In the spring of 2004, newly elected Ontario premier Dalton McGuinty had a problem. Students across the province were floundering on Ontario's standardized Education Quality and Accountability Office (EQAO) exams. For example, the number of Grade 6 students at the provincial standard in math had been stuck in a stubborn range of between 46 and 54 per cent for five years running.
McGuinty decided to announce major policy and curriculum changes and promised to get 75 per cent of Ontario's students up to the provincial standard in each of the three subject areas tested by the EQAO: reading, writing and math.
Fourteen years later, kids are faring better in reading and writing, but for the past two years the number of Grade 6 students at the provincial standard for math was, wait for it... 50 per cent.
As Meat Loaf once said, two out of three ain't bad.
Those who see the folly in forcing kids to "problem solve" without mastering basic arithmetic have pounced on the most recent EQAO scores as evidence that Ontario's discovery-based math curriculum isn't working.
Missing from most of these critiques is the depressing observation that in the absence of a billion-dollar private tutoring industry, the numbers would be a lot worse.
As Peter Goffin recently noted in the Canadian Press, enrollment at extracurricular math programs such as Kumon, Oxford Learning, Mathnasium and Spirit of Math has exploded in recent years, with Kumon alone reporting more than 28,000 students in October.
There's lively debate as to whether these businesses are larding their coffers by exploiting the neuroses of hard-driving Yuppie parents or filling major gaps.
In the absence of a billion-dollar private tutoring industry, the numbers would be a lot worse.
I was curious if there was official data to help resolve this debate, so I asked the EQAO folks.
Their surveys have plenty of questions about kids' attitudes toward learning, screen time and involvement in extracurricular activities such as art, music or sports, so surely they must know something about private tutoring.
Oddly enough, they have no idea because they've never asked.
Having struck out there, I decided to follow the money.
The chart below is based on data from the Toronto District School Board (TDSB). Each dot represents a single school in the TDSB system. Its position on the horizontal axis reflects the median family income at the school, and the vertical axis represents the percentage of Grade 6 students at or above the provincial standard for math in that school.
The TDSB has a range of schools that reflects Toronto's diversity. Some schools are rich; others are poor. The range of academic outcomes is also wide, with one school scoring zero per cent on the most recent EQAO exam and another scoring 97 per cent.
The TDSB is also fairly representative of the rest of the province, with the median school scoring 54 per cent.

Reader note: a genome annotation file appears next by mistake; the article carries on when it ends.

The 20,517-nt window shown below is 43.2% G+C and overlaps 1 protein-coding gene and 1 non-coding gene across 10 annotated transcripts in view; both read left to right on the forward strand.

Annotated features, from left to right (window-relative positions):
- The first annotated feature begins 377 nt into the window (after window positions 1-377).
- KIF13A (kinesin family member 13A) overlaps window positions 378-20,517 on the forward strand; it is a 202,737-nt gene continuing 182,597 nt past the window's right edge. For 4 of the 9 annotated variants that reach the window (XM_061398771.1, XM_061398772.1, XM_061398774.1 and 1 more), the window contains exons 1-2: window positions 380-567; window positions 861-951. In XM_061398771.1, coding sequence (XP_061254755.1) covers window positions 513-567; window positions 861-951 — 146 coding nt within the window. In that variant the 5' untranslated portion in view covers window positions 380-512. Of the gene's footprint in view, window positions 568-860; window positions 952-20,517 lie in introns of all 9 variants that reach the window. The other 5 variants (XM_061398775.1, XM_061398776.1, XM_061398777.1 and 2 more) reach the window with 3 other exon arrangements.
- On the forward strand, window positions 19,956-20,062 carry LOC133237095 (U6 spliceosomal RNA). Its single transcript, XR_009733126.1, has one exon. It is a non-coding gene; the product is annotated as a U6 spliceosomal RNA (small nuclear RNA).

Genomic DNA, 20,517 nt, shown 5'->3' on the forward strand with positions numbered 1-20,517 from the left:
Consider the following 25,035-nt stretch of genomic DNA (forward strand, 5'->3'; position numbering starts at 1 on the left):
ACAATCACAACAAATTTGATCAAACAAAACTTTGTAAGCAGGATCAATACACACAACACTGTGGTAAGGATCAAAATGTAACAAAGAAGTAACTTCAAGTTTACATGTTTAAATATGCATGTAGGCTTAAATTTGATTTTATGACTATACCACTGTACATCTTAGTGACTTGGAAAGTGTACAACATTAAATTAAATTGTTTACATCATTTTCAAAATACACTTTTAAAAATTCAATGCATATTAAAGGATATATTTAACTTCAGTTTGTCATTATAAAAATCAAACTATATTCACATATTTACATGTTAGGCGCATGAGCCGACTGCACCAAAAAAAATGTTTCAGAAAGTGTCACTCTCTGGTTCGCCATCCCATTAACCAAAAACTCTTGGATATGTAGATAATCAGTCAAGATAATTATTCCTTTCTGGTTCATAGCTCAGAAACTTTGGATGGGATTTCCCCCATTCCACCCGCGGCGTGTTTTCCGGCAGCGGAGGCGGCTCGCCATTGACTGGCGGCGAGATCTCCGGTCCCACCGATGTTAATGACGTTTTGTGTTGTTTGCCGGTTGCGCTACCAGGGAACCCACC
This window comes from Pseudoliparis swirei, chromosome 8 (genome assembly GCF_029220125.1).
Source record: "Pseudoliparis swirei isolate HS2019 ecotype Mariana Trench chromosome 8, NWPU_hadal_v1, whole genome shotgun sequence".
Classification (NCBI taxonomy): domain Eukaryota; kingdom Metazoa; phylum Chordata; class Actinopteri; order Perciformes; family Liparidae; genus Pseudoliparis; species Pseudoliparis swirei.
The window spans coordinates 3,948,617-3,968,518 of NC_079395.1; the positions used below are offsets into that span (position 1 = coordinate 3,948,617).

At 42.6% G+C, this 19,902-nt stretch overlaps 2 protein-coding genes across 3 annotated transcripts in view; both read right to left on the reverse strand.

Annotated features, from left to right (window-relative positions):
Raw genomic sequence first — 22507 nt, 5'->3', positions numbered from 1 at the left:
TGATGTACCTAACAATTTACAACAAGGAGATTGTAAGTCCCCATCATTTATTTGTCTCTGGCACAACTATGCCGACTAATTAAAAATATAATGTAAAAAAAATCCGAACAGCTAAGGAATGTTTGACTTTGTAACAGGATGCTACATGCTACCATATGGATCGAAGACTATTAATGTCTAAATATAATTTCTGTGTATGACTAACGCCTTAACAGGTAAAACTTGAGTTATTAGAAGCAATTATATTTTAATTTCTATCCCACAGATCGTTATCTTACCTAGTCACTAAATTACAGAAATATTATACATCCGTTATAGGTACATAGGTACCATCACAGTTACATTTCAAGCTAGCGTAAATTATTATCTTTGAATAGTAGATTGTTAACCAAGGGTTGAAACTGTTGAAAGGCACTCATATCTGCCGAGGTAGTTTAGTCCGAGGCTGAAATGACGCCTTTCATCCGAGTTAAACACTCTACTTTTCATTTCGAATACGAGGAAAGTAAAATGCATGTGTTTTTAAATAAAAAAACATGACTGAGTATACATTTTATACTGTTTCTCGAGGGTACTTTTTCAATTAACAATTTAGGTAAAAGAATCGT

There's another trend, however, and that is the fact that higher-income schools tend to perform better. Among the 31 schools with median family incomes above $150,000 per year, the lowest-performing school scored 52 per cent, and the median one was a solid 80 per cent. More than one-third of wealthy schools scored between 85 and 95 per cent.
Meanwhile, at the remaining 293 schools, the median score was 50 per cent, and high performers were relatively rare.
In other words, the difference between a middling TDSB school and one that meets McGuinty's target is $100,000.
On average, for every additional $10,000 in median income, a school's Grade 6 math EQAO score goes up by two per cent. In other words, the difference between a middling TDSB school and one that meets McGuinty's target is $100,000.
The dynamic at work here is obvious.
Poorer schools leave children at the mercy of the curriculum. That means a small number of schools flounder terribly, a roughly equal number do very well, and the vast majority settle around the provincial average.
At wealthy schools, parents who see their children struggle can afford to fork out a few thousand dollars a year on tutoring in order to get them up to a reasonable level of competence, and voila! The kids are suddenly doing much better on the tests.
This is an ugly reality to face for any government, but it should be particularly troubling for Ontario Premier Kathleen Wynne's Liberals, who have been trying to raise their moribund reelection prospects with high-profile measures to boost economic and social equality, such as energy rebates, a minimum basic income, an increased minimum wage and free daycare.
When it came to rewriting Ontario's sex-education curriculum, the Liberal government did not shy away from controversy in order to do what it thought was right.
With its recent promise of a "curriculum refresh" on the academic side of things, Wynne's charges seem a lot less confident that they actually have any answers.
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On the other side of the political spectrum, newly anointed Progressive Conservative leader Doug Ford seems to be treating the traditional nuts and bolts of educational policy as a subject best avoided. The self-styled populist's biggest educational priority appears to be to tear down Wynne's sex-education curriculum rather than to tackle more challenging and less polarizing academic issues.
Ford can bash an elite bogeyman until he's blue in the face, but in the absence of quality public education it is difficult to imagine how he expects to empower his base, whose children will only fall further behind their wealthier peers in a society where numeracy is increasingly valuable.
Whoever wins the election in June, let's all hope that 14 years from now someone has finally solved Ontario's math problem for all of its students — not just the ones with rich parents.
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